It’s along way from the beginning of television as I have seen it in my life time. The first broadcast that ordinary men and woman were able to see in Britain was in 1949 when the Sutton Coalfield Transmitting station transmitted the first broadcast outside of London. I watched the event the other day on Youtube and it’s pretty dour to watch with a panel of stuffy dignitaries making speeches it’s a wonder TV ever got off the ground. The first TV set I can remember seeing was in one of my Aunts houses during the morning on the Coronation in 1953, a group of neighbours had gathered around the small screen to watch the event with us kids playing in the background and getting more excited over the prospect of the planned afternoon street party. My grandparents were the next I remember to get a set and at the weekend I would go round and sit very quietly through programmes like Muffin the Mule and the Saturday afternoon Adventures of Flash Gordon. I remember the first TV set we had in our house, I think it was a bush make with a 12 inch screen, we didn’t have a proper outside Ariel at first we had to do with an set top one that you often had to move about in order to get a reasonable picture. Those early TV sets were made up of valves and once you had turned the set on it took ages to warm up before you got a picture and often even when you did get one it looked as though it was snowing inside the set, often a good remedy for this was to give the set a sharp bang on the top or side of the set. Of course there were no remote controls in those days so whenever you wanted to change channels or any other adjustments it meant a journey for one us kids across the room to do it whilst the grownups issued the instructions loll.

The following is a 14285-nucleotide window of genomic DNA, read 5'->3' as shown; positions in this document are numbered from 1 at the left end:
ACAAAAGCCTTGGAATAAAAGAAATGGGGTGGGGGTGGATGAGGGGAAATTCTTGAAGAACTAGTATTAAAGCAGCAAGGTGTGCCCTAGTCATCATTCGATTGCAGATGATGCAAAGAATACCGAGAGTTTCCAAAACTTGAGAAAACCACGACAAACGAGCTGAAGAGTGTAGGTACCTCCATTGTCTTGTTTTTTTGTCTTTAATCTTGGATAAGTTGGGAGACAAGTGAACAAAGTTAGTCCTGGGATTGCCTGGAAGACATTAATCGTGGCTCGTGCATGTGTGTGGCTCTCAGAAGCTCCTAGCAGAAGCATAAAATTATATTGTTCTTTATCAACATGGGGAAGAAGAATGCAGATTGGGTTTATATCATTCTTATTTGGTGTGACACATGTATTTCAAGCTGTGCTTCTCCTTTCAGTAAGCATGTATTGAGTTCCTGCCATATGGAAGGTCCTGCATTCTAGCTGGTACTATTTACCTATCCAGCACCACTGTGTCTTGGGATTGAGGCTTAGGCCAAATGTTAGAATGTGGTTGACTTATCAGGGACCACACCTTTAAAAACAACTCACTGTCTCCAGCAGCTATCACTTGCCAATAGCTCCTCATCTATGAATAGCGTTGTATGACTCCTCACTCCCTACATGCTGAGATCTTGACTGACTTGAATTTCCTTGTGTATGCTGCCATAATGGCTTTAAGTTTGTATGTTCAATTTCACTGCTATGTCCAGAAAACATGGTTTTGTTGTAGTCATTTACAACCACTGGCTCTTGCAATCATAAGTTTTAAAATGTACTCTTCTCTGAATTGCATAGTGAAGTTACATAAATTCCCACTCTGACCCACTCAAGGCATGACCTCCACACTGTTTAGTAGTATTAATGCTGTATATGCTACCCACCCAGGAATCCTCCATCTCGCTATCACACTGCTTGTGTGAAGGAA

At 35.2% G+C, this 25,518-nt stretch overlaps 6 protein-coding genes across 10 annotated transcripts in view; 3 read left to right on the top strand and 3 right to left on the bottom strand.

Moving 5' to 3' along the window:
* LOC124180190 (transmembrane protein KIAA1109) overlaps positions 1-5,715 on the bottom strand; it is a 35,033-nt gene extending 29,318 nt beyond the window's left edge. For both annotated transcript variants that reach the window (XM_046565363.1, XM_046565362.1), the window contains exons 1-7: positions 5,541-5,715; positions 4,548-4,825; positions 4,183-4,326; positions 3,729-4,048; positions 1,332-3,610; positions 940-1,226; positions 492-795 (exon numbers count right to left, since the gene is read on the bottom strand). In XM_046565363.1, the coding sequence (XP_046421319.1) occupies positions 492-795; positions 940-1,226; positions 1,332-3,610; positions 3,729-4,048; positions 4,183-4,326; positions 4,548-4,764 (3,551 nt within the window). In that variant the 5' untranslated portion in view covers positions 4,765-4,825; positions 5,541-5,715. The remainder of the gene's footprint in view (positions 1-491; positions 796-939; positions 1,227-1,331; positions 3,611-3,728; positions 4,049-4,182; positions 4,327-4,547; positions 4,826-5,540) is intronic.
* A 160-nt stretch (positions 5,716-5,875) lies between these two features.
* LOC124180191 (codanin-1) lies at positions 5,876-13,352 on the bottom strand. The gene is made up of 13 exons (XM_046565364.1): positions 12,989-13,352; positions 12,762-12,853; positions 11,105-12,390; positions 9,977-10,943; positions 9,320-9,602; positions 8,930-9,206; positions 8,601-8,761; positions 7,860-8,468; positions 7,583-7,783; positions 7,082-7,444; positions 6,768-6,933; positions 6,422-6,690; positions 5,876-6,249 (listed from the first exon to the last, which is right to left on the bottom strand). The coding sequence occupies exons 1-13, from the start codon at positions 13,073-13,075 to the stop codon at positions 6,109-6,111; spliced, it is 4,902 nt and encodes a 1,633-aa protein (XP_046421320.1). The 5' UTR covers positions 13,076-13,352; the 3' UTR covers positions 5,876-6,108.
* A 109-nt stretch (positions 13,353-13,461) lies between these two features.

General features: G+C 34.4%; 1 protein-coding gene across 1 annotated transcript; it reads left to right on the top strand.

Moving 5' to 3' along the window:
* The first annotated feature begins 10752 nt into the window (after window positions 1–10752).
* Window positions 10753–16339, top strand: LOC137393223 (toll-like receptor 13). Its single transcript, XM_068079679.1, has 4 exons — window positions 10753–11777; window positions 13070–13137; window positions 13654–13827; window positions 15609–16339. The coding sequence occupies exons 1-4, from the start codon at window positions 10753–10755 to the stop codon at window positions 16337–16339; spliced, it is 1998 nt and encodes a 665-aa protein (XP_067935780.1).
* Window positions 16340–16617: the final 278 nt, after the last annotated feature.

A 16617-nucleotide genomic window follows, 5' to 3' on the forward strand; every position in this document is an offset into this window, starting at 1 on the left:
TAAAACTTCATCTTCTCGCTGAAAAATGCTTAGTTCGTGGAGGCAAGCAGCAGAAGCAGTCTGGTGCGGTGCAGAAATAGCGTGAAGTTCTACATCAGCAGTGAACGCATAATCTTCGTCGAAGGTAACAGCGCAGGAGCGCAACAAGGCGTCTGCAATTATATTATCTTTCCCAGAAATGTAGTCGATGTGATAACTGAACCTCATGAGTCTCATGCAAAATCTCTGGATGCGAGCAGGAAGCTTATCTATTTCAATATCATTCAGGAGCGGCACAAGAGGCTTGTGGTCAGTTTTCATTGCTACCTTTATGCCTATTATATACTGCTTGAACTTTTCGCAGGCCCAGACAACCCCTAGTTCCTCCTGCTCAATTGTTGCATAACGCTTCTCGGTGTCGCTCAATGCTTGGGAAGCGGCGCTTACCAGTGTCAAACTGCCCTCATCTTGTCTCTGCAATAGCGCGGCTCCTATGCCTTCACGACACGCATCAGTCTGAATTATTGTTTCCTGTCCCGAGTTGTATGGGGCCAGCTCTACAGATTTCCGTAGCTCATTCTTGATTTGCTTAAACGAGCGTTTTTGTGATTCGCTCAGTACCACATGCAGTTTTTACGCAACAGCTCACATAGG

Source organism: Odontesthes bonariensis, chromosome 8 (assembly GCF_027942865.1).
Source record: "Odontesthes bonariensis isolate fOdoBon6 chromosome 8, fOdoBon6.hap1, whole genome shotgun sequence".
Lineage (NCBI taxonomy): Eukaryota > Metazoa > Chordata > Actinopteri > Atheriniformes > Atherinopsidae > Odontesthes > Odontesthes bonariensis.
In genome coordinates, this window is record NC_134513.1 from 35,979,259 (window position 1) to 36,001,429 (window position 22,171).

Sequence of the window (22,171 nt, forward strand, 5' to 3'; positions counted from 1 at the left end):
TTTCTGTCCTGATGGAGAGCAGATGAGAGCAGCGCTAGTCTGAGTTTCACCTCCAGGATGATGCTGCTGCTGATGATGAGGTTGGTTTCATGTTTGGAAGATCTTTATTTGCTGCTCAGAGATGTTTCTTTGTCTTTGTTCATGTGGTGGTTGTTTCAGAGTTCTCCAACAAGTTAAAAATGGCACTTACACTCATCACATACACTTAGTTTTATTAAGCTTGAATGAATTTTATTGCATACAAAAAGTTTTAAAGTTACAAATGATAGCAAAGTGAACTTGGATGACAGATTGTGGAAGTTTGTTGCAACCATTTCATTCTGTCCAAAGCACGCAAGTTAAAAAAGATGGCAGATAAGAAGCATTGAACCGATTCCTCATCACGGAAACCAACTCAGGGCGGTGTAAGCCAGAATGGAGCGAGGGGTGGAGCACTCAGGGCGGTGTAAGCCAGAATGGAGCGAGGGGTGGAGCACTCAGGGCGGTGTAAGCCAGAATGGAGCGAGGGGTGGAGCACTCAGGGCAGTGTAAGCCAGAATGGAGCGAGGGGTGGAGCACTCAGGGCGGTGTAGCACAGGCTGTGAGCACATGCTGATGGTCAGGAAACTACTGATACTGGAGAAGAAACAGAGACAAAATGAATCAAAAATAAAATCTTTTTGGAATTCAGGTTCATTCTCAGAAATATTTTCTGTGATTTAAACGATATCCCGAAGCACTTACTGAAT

At one time I remember we had a slot TV set. It had a meter fixed to the side of the set and you deposited shillings into the set when you wanted to view it, it was most annoying when the set switched off due to your time running out, usually this happened in the middle of a exciting action packed programme and every one scurried about to find a shilling to feed the meter before you missed the plot. Daytime TV didn’t really take off till much later, I remember they showed mainly test broadcasts in the morning of old news items, of bridge collapsing or England winning the ashes or of a speeded up train journey from London to Brighton that only took 5 minutes, amazingly at the conclusion of this test piece you would see someone throw a brick through the TV screen which would always get laughs from us kids. Certain times of the day their would be no broadcasts at all like on a Sunday evening between 6 and 7 broadcasts ceased because it was feared that people would not go to church if there was the alternative of the TV. We couldn’t afford one of the new colour sets at first and I remember we devised our own method of watching colour. By attaching the wrapping of a lucasade bottle to the front of the screen we would get a yellowy picture instead of the plain black and white. No matter what the colour of the screen there were some really good TV programmes in the early days. I was really into the adventures of The Lone Ranger or Robin Hood or William Tell and I distinctly remember staying up to watch Quatermass from the safety of the back of the settee, boy was that scary back then. Thanks to the wonder of Youtube you can relive most of these bygone shows of the 50s and 60s and you can see all the old TV theme tunes and opening credits, I spend many a happy hour reliving my childhood through some of these great shows. The TQM movie chanel on sky are showing all the Gunsmoke, High chaperal and Mavericks at the moment and they are still great to watch.